A leading member of the Russian socialist movement, in 1917 Kollontai published this appeal in the Bolshevik’s women’s paper Rabotnitsa
Alexandra Kollontai was a leading member of the Russian socialist movement. She became a revolutionary socialist since the 1890s, when she became active in Marxist organisations in St Petersburg. She spent many months of her life in exile, during which she became a respected speaker and writer across the European socialist movement. Kollontai did not join the Bolsheviks until 1917 when she was elected to the Central Committee. She became Commissar for Social Welfare in the Soviet government. Kollontai was most closely associated with the struggle of working class women to organise and fight for their own interests. In 1917 Kollontai published this appeal in the Bolshevik’s women’s paper Rabotnitsa.
A serious task of great responsibility now faces the working men and women of our country. We must build the new Russia, a Russia in which the working people, office workers, servants, day workers, needlewomen and those who are simply the wives of working men, will have a better and brighter life than they had during the accursed reign of bloody Nicholas.
However, the task of winning and consolidating state power for the proletariat and the small peasant, of introducing and implementing such legislation as will limit the appetites of capitalist exploiters and defend the interests of workers, is not the only task now facing the working men and women of Russia. The proletariat of Russia now occupies a special position vis-a-vis the working men and women of other countries.
The great Russian revolution has placed us, Russian working men and women, in the front ranks of those fighting for the world-wide workers’ cause, for the interests of all workers.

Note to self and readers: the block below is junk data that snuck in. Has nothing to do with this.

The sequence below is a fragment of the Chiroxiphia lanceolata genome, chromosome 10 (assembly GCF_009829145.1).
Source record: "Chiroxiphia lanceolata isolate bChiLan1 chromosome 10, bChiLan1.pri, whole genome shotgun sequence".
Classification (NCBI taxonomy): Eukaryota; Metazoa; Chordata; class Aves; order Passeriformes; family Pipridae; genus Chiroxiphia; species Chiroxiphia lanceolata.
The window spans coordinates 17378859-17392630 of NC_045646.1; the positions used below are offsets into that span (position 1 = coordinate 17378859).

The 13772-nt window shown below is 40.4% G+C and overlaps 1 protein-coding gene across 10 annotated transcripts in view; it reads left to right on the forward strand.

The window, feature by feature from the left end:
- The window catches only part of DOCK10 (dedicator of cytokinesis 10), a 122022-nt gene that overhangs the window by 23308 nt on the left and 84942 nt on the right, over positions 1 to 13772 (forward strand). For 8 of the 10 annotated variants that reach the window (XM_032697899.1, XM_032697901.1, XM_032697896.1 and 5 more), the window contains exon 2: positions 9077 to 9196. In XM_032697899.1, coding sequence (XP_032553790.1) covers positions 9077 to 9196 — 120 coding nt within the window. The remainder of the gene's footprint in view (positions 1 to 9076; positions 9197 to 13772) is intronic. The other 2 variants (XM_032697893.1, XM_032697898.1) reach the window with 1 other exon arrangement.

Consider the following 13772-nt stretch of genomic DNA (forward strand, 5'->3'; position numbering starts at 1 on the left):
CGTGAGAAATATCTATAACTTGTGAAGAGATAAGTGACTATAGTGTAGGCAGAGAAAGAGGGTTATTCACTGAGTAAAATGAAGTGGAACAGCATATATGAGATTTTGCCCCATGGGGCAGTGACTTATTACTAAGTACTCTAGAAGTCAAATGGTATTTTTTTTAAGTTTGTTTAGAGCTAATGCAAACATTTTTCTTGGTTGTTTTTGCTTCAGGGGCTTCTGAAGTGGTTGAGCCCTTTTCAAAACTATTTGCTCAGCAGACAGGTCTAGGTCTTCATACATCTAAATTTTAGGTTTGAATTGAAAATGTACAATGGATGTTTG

We are able to speak, write and act more freely than the working women and men of other countries.
How, then, can we not use this freedom, won for us by the blood of our comrades, to concentrate our forces, the forces of the women of the working class, without delay in order to conduct a tireless, insistent mass struggle to achieve the quickest possible end to world war?
Our women comrades, the working women of other countries, are waiting for us to take this step.
War is now the most dreadful evil hanging over us. While the war continues we cannot build the new Russia, cannot resolve the problem of bread, of food, cannot halt the rising cost of living. While, with every hour that passes, the war continues to kill and cripple our children and husbands, we, the women of the working class, cannot know peace!…
If our first task is to help our comrades build the new, democratic Russia, our second task, no less urgent, and closer to our hearts, is to rouse working women to declare war on war.
And this means: firstly, not only to ourselves understand that this is not our war, that it is being waged in the name of the pecuniary interests of the wealthy bosses, bankers and manufacturers, but also to constantly explain this to our working comrades both women and men.
Secondly, it means uniting the forces of working women and men around that party which not only defends the interests of the Russian proletariat, but is also fighting to ensure that proletarian blood is not shed for the glory of capitalists.